- Step-by-step procedures
- Estimated completion time
- Resources labeled by icons direct teachers to the piece of content named in the procedures
- Print-ready pages as indicated by are available as PDFs for download
In honor of Universal Pictures’ rerelease of Schindler’s List, Echoes & Reflections has created a short, classroom-ready Companion Resource, that will help educators to provide important historical background and context to the film, as well as explore powerful true stories of rescue, survival, and resilience with their students.
Additionally, the following videos, recorded at Yad Vashem, feature Schindler survivors who speak of the impact Oskar Schindler had on their lives.
EVA LAVI TESTIMONY
NAHUM & GENIA MANOR
The posters (each 24’x 36’), feature the words and experiences of Holocaust survivor and memoirist Elie Wiesel, Holocaust survivor Kurt Messerschmidt, and Anne Frank rescuer, Miep Gies. Each promotes meaningful conversation and reflection in the classroom and inspires students with powerful human stories of the Holocaust that can continue to guide and inform their steps forward.
To support you in these efforts, we have also compiled several suggested classroom activities from teachers in our network that may be of use and interest.
Order your set today at no cost!
Please note: In order to reach the maximum number of teachers with this limited opportunity, we are only able to provide one poster set per teacher. Additionally, we are only able to send poster sets to US addresses.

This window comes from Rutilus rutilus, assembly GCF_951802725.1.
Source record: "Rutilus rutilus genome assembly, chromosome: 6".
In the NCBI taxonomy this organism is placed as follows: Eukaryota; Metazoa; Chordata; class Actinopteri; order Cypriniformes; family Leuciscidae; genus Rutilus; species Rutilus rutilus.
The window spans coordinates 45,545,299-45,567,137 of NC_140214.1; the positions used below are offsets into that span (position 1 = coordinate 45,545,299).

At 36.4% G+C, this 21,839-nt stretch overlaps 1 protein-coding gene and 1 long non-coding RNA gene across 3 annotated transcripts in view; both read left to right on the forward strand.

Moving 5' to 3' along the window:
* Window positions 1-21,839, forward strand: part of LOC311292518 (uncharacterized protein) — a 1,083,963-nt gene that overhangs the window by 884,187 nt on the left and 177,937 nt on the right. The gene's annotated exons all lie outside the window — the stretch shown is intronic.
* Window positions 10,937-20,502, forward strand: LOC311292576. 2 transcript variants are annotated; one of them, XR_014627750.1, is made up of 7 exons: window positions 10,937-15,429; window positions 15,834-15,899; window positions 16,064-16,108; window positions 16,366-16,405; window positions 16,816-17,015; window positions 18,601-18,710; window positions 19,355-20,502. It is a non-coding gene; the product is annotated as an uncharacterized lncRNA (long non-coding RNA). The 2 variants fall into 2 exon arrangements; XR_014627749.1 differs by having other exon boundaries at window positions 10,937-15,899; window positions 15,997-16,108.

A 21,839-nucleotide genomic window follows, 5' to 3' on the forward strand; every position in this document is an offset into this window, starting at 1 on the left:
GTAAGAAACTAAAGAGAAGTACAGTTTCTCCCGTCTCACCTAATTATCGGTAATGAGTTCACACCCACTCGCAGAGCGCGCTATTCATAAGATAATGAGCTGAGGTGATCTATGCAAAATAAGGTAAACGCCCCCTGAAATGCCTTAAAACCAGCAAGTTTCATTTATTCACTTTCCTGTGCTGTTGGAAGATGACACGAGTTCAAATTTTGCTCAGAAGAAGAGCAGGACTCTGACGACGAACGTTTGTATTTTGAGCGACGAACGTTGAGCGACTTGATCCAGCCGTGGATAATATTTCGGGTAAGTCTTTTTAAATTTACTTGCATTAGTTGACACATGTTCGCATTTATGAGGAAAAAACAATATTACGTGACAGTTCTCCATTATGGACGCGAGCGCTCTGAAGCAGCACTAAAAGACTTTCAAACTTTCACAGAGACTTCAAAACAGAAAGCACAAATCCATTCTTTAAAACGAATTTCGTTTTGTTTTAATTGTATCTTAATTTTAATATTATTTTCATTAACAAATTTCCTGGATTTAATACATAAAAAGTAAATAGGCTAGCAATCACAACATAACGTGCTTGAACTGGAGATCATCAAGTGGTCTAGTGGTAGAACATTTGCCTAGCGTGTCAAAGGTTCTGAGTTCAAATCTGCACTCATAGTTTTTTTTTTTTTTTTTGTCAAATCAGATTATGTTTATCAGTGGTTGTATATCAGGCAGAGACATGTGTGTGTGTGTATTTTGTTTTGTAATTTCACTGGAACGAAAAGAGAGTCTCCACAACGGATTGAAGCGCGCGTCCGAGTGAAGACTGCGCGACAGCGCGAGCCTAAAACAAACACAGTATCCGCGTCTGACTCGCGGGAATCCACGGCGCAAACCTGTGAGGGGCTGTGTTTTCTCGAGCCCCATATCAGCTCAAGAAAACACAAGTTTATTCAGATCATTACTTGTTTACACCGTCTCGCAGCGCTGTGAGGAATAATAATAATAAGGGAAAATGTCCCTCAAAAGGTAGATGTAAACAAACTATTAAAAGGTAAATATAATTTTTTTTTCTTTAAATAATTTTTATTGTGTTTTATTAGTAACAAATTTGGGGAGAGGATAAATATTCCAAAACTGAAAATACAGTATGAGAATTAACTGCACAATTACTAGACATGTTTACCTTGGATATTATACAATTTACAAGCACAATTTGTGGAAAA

USC Shoah Foundation’s first podcast, We Share The Same Sky, seeks to brings the past into present through a granddaughter’s decade-long journey to retrace her grandmother’s story of survival. We Share The Same Sky tells the two stories of these women—the grandmother, Hana, a refugee who remained one step ahead of the Nazis at every turn, and the granddaughter, Rachael, on a search to retrace her grandmother’s history.
In order to enhance its classroom use, USC Shoah Foundation and Echoes & Reflections have created a Companion Educational Resource to support teachers as they introduce the podcast to their students. This document provides essential questions for students, as well as additional resources and content to help build context and framing for students’ understanding of the historical events addressed in the podcast.
Access to the podcast, as well as additional supporting materials—including IWitness student activities, academic standards alignment, and general strategies for teaching with podcasts—can all be found at the We Share The Same Sky page in IWitness.
Note: Due to the subject nature, the podcast is appropriate for older students, grades 10-12. As always, teachers should review the content fully in advance to determine its appropriateness for their student population.
- H. HENRY SINASON, JEWISH SURVIVOR
Below is information to keep in mind when teaching the content in this unit. This material is intended to help teachers consider the complexities of teaching about antisemitism, Nazi racial ideology, and propaganda and to deliver accurate and sensitive instruction.
This unit provides an opportunity for students to learn about the origins of antisemitism. Students will also learn about prewar Jewish life in Germany and antisemitism in Nazi ideology and its similarities and differences from pre-Nazi antisemitism. Students will also examine propaganda methods that were used to exploit antisemitic attitudes among the German people and to create an atmosphere of terror.
ESTIMATED COMPLETION TIME
Prewar Jewish Life and Nazi Antisemitism